Texas gun advocates just "posing for a photo" in public--with rifles

One open carry advocacy group protested a gun safety meeting in violation of the same laws they hope to change

By Jenny Kutner

Published November 11, 2013 8:38PM (EST)


Over the weekend, a local chapter of the gun safety advocacy group Moms Demand Action for Gun Sense in America (MDA), which formed in response to last year's Sandy Hook Elementary School shooting, held a meeting at a Dallas, Texas restaurant. As Think Progress later reported, another advocacy group, Open Carry Texas (OCT)--which, as the organization's name might imply, supports open carry gun policies--held a meeting outside the very same restaurant at the very same time.

National Review Online has called the OCT meeting a pro-Second Amendment protest, but labels aren't really the central issue here: nearly 40 OCT members stood outside the Blue Mesa Grill on Saturday, waiting for the MDA meeting to end. And they brought their guns.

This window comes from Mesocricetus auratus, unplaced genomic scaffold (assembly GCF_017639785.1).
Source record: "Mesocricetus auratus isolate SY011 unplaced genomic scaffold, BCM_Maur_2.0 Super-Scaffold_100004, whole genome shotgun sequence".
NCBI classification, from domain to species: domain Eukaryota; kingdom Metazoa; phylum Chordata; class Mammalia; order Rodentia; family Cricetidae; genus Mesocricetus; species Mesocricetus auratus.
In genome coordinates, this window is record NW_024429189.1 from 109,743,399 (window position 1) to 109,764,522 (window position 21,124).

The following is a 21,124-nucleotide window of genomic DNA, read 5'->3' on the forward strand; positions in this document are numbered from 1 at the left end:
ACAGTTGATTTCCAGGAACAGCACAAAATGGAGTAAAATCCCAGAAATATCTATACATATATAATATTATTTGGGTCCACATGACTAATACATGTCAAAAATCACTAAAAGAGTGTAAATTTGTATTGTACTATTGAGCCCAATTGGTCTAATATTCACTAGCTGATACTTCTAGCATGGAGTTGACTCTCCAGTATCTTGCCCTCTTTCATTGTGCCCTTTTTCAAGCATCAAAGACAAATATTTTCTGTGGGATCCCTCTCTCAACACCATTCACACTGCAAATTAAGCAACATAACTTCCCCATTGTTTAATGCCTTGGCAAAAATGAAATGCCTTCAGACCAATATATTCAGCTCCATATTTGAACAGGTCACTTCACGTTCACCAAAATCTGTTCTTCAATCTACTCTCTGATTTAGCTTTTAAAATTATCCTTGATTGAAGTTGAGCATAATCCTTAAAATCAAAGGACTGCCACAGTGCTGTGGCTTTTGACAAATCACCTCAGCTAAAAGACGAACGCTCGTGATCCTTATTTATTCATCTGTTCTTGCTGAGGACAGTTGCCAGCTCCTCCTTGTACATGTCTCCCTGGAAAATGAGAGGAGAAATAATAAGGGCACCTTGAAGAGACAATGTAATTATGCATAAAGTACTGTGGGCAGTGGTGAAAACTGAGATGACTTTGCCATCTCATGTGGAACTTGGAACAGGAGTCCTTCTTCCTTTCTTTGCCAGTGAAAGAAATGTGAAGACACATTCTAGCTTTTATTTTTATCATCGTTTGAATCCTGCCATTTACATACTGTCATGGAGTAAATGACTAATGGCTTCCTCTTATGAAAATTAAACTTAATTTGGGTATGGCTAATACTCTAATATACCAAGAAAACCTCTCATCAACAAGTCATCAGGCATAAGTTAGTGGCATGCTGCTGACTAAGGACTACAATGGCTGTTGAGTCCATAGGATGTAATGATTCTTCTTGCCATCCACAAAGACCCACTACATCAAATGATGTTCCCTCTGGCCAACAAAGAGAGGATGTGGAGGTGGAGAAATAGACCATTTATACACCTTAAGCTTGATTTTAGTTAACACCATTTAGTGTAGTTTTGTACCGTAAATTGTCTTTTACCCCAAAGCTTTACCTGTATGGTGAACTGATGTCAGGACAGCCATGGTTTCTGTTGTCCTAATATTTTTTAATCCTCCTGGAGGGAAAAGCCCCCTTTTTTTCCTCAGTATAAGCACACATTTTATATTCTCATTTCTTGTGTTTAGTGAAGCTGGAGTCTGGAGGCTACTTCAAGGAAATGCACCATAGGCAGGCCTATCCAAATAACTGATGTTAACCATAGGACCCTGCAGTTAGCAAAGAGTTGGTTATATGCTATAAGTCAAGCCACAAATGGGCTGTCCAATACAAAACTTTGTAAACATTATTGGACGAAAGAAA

At issue is OCT members' decision to pose for photographs with an array of firearms exposed, which Think Progress claims is a violation of Texas's concealed weapons law. Rick Ungar, a contributor at Forbes, agrees:

While the group is certainly entitled to protest (although there are questions raised about them doing so on private property without invitation as was the case here), they are not, according to Texas law, entitled to do so by openly showing their weapons.

While Texas permits licensed gun owners to carry concealed weapons, Texas does not permit the open carry of guns... Indeed, it is the desire to change this law that the Open Carry Texas group is all about.

Of course, as Charles C.W. Cooke at the National Review Online points out, not all open carry of firearms is banned in Texas. "Texas has laws that prohibit the open carrying of handguns, yes," Cooke writes. "But it does not have laws that prohibit the open carrying of long guns. The group had long guns."

Ah, yes. That clears everything up.

Regardless of why OCT members had their guns out in the open, the show of firearms was perceived as an intimidation tactic. A statement following the incident describes MDA members and restaurant patrons as being "terrified by what appeared to be an armed ambush." OCT claims members were simply posing for a photograph. While that might be true, the fact remains that dozens of men, women, and children stood in a parking lot toting guns--long guns--and taking pictures. Intentionally or not, that image is pretty scary.

Jenny Kutner

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